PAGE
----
Yesterday our family began another journey to the capital. This trip is so Dawit can participate in a field day at the international school, where we are part of their home school co-op. We will also visit the Addis Bridges, and Jon has to handle some business odds and ends. I was struck by a realization. As we complained about the awful road down the mountain and the animals in the road I was watching scenery pass by and thinking about how this is more like home to me now. I’m much more familiar with the subtle changes along this road connecting two dots through the southern part of Ethiopia than I am the place I called home for 33 years. We touch down in NC about every two years and each time I’m struck by the differences.
My familiar surroundings now consist of observations of rain carved gullies in the road. We watch Isuzu trucks get loaded down with bananas during harvest. We comment on the number of motorcycles, or Bajajs, or people, or over turned vehicles on the road. We drove past one bus lying on its side yesterday. We search the same lake side for hippos every trip. We’ve only ever seen one, enough to keep us constantly watching. We’ve entered the end of the rainy season, a season of cooler temps and breezes and the occasional rain shower. They call this season, Tsedey. Everything is lush and green after the rains. In a few months as we make this drive again the dust will be stirring and the grass and plants will be browning. Then, Lord willing, the Belg rains will come and provide a short respite to the dryness. This cycle is now in rhythm with who we are; what we wait for. We mark the passage of time by rain and the availability of fruits.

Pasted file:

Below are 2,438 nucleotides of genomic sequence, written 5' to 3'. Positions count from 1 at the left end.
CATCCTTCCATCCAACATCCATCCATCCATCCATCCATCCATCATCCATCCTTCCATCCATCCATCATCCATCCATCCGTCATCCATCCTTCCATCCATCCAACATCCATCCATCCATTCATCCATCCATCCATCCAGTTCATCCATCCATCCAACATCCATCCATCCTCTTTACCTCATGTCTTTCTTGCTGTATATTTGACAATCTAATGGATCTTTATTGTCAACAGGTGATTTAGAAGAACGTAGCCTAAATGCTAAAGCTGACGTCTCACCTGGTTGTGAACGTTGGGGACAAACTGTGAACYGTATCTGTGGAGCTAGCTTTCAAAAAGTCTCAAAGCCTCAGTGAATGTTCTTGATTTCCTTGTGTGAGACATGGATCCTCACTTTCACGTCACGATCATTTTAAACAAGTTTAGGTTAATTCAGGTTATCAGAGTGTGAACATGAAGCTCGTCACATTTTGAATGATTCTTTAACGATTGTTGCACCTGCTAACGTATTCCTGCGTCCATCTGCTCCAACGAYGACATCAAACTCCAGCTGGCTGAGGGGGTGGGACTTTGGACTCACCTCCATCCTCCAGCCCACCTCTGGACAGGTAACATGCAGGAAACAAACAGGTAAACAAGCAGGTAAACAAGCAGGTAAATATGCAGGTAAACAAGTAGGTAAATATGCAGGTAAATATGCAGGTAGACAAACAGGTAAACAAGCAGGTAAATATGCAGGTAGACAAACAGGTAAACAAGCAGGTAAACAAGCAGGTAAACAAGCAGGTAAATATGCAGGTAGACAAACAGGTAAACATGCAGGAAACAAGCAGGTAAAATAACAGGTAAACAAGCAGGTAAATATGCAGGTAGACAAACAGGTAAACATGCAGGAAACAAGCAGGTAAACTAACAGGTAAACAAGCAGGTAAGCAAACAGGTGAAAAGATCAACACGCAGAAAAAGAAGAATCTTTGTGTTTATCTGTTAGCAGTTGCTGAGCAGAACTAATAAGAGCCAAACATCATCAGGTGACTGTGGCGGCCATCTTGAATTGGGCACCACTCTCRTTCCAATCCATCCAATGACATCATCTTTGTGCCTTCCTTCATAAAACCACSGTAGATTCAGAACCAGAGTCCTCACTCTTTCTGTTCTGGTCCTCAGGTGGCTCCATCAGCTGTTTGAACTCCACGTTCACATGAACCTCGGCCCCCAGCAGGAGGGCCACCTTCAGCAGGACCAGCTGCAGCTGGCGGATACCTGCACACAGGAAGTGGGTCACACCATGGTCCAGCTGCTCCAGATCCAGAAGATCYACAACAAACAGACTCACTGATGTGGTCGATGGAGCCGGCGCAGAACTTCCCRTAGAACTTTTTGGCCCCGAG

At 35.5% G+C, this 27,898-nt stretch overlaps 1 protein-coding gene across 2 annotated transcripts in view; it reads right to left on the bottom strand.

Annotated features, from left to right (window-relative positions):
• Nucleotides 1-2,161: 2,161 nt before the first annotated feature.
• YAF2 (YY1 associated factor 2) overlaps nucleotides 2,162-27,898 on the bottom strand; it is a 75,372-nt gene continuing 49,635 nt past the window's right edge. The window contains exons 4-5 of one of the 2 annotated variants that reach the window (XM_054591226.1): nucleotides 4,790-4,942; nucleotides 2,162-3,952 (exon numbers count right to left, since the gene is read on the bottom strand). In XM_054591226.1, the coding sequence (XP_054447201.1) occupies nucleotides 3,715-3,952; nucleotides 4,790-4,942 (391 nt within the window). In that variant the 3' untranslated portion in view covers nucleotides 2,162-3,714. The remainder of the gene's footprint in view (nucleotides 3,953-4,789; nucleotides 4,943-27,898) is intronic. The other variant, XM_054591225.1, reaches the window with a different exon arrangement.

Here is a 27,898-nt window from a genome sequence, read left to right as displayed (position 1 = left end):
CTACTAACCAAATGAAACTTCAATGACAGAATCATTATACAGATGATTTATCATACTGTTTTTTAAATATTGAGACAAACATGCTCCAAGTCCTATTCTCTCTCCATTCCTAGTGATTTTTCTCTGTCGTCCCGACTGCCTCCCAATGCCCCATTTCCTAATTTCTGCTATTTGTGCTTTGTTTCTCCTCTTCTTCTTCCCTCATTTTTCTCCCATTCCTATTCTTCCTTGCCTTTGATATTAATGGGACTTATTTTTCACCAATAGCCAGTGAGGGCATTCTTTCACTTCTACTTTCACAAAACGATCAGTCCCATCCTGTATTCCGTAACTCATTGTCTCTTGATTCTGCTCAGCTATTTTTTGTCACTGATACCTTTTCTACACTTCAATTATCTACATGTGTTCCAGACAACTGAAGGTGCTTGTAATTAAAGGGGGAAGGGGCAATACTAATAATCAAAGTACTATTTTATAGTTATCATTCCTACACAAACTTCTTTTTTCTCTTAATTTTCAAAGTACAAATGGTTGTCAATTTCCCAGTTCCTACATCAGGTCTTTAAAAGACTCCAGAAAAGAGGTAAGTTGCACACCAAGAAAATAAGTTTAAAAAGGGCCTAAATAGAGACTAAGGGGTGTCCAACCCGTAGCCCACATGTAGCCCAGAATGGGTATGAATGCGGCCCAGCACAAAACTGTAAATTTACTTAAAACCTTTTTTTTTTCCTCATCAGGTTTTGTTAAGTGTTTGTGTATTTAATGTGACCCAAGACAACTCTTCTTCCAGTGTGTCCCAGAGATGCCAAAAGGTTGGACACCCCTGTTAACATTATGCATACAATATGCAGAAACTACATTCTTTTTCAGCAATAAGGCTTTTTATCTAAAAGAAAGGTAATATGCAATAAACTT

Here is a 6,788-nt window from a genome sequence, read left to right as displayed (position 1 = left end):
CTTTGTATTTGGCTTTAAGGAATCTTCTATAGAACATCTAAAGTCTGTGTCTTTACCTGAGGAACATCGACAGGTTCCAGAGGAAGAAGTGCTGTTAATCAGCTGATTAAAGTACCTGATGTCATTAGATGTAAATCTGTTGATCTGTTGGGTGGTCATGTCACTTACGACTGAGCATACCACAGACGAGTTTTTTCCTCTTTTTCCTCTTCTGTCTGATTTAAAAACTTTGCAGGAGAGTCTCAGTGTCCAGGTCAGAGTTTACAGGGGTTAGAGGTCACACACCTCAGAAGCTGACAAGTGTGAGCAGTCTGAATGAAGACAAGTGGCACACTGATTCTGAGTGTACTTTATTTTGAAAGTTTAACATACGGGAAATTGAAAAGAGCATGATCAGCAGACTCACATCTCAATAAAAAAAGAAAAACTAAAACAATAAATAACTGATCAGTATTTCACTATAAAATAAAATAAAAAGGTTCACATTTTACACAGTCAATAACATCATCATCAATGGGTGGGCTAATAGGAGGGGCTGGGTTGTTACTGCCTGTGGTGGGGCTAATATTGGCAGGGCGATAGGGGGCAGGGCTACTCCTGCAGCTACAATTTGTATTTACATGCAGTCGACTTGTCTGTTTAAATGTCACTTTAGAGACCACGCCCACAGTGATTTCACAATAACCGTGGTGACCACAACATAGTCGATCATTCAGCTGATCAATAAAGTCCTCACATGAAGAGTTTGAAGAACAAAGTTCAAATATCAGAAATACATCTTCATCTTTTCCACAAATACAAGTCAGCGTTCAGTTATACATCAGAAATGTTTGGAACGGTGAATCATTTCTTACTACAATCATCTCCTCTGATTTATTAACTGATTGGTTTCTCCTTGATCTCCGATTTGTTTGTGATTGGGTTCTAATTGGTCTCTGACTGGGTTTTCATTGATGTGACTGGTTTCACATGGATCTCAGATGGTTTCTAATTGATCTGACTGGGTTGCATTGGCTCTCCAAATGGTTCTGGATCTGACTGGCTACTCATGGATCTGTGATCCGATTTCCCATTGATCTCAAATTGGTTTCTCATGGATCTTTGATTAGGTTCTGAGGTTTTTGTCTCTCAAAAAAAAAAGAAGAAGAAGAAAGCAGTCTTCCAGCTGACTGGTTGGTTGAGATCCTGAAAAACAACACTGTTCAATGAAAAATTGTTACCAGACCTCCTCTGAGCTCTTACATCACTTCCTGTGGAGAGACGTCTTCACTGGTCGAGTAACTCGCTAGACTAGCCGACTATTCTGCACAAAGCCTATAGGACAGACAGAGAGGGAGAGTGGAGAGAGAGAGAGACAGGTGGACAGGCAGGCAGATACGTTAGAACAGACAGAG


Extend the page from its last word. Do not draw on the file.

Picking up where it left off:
It is amazing to think that in 6 years of life in Ethiopia so much of my history has been rewritten. The US is now a place that holds the beauty of family and the memories of who I was before I embraced this new journey. It is a place we visit for weeks or months to reconnect, an effort to not completely feel we’ve lost our former selves. When we return “home” it is to the southern highlands of Ethiopia.
My other realization on this drive was how God knits so much of our experiences together, like a blanket of familiarity. Perhaps it is a way he provides comfort to us as we are pulled between two homes, old and new. As we drove I watched for birds and plants as I always do. I mentioned to Jonathan that a certain plant growing in one farm plot looked like tobacco. His response, “it is.” Somehow in all our trips past that field (seriously probably close to a hundred) I had never noticed tobacco. Jonathan then added, “cotton and tobacco,” in a deep southern twang. They grow cotton here also, which I did know. I added, “and red mud.” Like that it hit me, while this is my new home it is tied to my other home though time, and generations, and soil.
God has called us to this place and these people. In his care, which is beyond understanding, he also provided us with connections to our origins. Though this is now home, we often feel like the alien and then we see tobacco growing along the roadside and a continent and an ocean away suddenly doesn’t seem so far.